In reviewing the US debate on speed limits, we illustrate how a different valuation of the trade-off between private mobility needs and safety concerns can shape transport policy. The decentralisation debate and the speed limit in each state, obey the social preferences and valuation given to this trade-off, which in turn are largely influenced by geography. It is consistent with evidence that higher speed limits are found in states with greater mobility needs, even though their fatality rates are among the highest. We illustrate the inefficiency of centralisation when regulating aspects affected by diverse and heterogeneous social preferences across regions.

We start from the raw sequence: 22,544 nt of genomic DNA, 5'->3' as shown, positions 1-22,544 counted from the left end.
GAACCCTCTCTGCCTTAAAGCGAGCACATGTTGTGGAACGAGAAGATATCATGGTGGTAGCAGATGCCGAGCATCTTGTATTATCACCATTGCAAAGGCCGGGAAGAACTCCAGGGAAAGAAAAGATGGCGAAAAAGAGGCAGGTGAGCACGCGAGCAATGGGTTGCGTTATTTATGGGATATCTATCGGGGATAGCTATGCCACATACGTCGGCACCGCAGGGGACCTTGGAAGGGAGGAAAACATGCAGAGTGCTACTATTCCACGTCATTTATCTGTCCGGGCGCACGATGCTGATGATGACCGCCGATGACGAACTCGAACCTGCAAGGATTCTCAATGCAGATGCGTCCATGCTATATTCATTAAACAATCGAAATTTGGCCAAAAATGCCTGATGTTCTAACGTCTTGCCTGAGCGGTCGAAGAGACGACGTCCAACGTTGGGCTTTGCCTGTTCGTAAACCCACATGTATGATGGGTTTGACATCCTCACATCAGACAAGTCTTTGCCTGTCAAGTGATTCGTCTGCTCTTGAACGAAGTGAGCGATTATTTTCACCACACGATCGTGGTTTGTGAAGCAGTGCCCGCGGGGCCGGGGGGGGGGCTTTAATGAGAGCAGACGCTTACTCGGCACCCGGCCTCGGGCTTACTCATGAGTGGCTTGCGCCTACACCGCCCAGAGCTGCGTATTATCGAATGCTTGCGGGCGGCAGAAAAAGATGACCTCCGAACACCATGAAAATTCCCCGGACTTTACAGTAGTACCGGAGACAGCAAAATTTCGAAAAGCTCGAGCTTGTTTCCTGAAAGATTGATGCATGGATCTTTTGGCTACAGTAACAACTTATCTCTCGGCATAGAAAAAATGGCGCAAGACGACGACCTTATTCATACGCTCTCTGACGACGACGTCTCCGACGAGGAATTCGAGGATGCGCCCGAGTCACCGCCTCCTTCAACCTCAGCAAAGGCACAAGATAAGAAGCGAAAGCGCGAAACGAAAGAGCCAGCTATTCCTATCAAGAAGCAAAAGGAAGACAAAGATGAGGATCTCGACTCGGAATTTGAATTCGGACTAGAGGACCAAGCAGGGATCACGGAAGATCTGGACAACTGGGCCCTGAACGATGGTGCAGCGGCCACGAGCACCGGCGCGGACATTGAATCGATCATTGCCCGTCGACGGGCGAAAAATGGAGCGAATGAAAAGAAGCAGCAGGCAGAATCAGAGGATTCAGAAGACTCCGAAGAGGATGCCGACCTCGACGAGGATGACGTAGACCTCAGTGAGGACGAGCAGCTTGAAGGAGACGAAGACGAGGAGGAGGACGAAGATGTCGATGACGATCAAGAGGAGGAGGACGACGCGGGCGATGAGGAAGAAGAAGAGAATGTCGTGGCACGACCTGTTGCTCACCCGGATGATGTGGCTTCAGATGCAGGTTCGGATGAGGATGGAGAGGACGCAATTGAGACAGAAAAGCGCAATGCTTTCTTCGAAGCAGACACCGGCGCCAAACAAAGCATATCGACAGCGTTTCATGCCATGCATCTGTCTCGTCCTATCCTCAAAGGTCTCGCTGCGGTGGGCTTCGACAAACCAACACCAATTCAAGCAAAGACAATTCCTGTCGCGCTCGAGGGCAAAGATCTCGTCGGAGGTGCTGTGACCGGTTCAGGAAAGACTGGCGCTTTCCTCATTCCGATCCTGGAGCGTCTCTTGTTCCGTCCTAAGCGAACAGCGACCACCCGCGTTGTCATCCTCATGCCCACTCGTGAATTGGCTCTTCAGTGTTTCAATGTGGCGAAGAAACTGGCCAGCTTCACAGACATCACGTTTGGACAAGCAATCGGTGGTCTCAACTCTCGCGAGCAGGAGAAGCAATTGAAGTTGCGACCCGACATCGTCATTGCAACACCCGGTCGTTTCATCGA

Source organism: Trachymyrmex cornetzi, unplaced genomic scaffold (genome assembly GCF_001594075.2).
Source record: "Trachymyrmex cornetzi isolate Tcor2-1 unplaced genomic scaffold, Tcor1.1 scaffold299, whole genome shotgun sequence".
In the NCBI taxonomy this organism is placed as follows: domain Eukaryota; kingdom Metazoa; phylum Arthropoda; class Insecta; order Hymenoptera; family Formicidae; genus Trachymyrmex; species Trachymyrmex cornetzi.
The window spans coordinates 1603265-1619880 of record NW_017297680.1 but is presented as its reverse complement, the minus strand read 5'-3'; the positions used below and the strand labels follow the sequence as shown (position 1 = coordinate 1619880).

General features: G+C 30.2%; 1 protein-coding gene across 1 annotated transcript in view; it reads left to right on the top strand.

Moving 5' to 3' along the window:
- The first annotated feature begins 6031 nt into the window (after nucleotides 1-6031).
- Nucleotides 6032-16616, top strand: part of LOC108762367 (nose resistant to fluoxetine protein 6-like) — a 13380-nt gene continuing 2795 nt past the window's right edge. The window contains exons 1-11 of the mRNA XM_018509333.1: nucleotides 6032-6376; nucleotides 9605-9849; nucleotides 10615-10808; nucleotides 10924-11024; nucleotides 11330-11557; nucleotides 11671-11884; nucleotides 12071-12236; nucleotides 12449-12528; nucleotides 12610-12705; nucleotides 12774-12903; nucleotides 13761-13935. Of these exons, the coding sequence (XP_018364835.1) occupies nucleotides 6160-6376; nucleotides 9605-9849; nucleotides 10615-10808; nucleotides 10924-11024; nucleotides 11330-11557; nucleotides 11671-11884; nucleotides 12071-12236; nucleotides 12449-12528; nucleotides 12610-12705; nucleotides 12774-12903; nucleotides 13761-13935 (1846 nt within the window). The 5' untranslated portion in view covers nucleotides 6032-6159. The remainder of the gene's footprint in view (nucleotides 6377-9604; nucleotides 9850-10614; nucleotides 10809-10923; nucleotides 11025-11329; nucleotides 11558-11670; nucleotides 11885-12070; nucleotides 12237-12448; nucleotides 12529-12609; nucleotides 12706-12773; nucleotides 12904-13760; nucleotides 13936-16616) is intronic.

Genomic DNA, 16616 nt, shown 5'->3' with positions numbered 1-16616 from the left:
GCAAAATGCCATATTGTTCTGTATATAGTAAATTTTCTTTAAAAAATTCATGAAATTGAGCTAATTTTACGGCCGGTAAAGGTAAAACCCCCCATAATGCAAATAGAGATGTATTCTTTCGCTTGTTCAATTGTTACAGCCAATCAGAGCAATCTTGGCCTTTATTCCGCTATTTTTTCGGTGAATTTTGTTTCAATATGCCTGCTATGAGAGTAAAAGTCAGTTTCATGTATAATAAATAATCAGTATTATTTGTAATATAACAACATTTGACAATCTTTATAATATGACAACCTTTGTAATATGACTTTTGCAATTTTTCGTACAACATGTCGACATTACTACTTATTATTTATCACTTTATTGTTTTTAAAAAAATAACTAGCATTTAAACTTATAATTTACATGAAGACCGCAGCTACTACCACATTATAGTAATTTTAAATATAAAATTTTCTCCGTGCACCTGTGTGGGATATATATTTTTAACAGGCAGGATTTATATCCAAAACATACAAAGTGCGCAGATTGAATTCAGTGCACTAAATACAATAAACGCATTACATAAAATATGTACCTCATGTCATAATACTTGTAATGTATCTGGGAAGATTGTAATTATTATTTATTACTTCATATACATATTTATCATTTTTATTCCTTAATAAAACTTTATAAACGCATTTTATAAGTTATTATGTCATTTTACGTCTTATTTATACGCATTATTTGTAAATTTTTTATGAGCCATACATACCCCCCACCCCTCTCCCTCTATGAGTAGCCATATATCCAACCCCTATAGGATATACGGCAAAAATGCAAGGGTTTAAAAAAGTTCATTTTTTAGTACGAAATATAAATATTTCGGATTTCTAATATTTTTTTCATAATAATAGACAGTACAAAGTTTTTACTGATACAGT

"Social Preferences and Policy Centralisation: The Case of US Speed Limits,"
Journal of Economic and Social Policy:
1, Article 2.
Available at: http://epubs.scu.edu.au/jesp/vol15/iss1/2